France (NM) – The ‘rise’ of the far right. It’s been presented in the media as a sudden shift of epic proportions, a phenomenon affecting every country in the Western world. Only look at Trump, Brexit, UKIP, Wilders, Marine Le Pen,…
How long will it take for the European ‘crisis’ to be re-framed as the new norm, and what are the potential consequences of that shift?
Transition, not crisis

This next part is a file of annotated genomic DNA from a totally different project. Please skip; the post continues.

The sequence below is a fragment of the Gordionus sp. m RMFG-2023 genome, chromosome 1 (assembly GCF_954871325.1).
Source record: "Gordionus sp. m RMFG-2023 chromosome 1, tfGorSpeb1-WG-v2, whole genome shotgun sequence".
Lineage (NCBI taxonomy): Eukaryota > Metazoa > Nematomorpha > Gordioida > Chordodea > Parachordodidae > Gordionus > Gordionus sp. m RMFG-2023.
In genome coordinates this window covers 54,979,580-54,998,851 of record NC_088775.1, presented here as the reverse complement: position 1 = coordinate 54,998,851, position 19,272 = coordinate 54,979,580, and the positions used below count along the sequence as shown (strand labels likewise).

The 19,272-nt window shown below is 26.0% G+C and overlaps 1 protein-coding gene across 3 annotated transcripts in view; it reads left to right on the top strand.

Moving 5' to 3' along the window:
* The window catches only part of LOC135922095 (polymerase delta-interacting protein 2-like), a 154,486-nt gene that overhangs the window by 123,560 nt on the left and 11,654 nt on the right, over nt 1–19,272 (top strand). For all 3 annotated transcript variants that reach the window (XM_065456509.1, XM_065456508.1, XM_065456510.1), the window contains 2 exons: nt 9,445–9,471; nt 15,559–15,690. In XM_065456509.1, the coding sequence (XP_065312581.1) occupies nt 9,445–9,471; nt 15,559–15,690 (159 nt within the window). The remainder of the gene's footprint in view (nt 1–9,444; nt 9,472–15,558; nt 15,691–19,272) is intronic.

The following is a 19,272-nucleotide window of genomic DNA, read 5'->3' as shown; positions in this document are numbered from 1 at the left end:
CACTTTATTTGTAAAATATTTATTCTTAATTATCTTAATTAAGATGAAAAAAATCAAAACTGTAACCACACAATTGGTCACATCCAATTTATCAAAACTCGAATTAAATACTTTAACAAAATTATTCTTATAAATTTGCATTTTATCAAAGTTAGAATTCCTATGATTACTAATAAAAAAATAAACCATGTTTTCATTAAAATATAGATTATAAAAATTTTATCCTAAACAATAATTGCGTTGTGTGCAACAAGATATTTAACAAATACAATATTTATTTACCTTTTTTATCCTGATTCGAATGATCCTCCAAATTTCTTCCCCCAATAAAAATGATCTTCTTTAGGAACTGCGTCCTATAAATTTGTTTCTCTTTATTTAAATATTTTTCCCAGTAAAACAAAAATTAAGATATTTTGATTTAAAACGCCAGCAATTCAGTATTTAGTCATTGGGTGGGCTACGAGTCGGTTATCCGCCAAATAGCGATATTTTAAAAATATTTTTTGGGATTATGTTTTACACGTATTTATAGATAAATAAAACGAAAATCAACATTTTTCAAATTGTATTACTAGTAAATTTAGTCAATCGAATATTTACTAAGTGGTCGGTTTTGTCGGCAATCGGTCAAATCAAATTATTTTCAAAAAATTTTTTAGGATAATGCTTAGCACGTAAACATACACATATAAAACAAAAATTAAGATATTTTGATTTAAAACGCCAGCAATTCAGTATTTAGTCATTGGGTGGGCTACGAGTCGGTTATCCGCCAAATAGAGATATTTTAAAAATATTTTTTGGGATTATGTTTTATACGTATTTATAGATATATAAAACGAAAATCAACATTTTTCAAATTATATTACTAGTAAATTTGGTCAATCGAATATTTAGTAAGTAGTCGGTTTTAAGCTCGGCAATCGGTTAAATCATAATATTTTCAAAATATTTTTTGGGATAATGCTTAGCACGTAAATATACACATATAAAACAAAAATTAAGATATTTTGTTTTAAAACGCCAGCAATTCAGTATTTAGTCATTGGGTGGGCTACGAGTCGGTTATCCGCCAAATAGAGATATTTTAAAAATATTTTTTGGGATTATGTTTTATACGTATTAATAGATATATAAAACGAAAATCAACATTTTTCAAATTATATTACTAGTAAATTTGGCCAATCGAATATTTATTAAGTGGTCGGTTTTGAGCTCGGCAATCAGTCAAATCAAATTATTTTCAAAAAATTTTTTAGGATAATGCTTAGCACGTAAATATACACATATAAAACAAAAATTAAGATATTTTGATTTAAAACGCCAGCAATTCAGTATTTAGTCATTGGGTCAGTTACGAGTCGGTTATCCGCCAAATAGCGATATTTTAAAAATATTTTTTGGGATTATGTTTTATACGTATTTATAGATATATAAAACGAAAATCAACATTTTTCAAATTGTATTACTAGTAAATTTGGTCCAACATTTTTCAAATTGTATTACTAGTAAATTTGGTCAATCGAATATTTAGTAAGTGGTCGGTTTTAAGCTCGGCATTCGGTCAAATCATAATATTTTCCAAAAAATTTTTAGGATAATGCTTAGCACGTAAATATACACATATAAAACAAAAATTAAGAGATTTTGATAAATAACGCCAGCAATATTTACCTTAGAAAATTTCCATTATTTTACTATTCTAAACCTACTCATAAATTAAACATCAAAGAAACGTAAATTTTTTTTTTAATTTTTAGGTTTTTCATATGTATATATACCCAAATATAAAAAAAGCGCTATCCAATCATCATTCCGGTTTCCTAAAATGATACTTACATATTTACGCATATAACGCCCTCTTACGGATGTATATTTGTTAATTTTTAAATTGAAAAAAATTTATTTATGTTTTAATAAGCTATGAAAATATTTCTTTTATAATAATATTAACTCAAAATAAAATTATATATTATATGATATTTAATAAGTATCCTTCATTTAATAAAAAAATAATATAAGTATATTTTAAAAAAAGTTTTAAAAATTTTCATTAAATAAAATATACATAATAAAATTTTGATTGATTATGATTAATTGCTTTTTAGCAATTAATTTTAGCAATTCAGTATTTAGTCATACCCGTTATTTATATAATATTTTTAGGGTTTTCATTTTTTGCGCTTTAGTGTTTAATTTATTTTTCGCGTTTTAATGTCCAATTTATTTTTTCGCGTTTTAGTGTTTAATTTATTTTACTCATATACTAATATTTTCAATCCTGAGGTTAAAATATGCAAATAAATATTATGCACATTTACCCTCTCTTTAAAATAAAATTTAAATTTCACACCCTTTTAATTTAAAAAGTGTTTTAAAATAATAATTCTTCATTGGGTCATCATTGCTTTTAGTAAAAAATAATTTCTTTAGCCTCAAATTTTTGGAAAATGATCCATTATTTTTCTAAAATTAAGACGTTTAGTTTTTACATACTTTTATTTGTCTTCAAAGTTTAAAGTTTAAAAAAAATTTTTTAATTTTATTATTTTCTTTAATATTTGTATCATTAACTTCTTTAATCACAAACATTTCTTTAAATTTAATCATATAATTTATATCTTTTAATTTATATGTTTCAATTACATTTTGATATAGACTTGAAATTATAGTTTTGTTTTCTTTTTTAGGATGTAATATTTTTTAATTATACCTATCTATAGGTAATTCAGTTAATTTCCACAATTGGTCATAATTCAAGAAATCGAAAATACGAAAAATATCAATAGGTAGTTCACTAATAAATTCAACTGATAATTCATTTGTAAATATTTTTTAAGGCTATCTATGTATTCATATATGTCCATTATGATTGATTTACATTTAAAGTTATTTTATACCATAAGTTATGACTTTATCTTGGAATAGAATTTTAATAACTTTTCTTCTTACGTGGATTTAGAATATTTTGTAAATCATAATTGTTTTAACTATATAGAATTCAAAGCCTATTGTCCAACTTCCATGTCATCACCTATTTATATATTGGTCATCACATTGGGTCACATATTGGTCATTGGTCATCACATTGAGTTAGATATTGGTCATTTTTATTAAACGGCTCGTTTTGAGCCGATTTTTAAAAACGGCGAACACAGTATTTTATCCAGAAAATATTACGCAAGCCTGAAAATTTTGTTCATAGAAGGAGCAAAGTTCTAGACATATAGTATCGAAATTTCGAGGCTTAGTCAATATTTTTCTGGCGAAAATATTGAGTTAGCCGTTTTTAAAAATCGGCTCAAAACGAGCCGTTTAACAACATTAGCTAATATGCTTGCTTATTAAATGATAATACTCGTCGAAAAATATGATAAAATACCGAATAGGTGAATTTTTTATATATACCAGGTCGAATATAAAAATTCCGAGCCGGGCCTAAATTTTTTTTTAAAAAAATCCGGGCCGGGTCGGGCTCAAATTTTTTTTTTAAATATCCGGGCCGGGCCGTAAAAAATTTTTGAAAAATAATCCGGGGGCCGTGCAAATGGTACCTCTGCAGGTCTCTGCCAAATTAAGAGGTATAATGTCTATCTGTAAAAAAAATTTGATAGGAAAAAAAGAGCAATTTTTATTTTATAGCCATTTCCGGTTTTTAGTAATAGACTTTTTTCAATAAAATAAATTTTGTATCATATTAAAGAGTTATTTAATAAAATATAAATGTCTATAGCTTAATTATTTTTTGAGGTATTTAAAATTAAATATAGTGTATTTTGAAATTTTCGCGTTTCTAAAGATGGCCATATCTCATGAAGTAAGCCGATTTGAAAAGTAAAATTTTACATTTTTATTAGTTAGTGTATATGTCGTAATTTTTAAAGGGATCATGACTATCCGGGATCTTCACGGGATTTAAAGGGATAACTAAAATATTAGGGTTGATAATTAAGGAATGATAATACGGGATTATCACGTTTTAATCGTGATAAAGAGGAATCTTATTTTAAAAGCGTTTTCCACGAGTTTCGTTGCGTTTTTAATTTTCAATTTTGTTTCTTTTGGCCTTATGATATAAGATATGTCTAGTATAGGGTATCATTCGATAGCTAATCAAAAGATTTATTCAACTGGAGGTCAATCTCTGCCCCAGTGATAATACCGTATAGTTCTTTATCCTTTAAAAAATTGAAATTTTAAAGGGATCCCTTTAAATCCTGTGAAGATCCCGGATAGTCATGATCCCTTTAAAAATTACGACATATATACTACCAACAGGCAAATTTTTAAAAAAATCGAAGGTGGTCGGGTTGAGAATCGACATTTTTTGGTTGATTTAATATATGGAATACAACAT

When things go wrong, we generally tend to speak of crisis. Yet, the term ‘crisis’ refers to the ‘exceptional’, to a harmful turmoil that will sooner or later diminish to a parenthesis before returning to normality. Well, this is not the case anymore. The reality we live in is not a human rights crisis. It is a new era. It is a transition: nowhere as visible as in the collective condition of vulnerability that saturates global politics from Sub-Saharan Africa and South America to the Far and Middle East, Europe and Central Asia. Seeing the juncture as a transition, as a chain of causes and consequences, implies that we should conceptualise the ‘crisis’ as a meaningful movement away from and not toward democracy.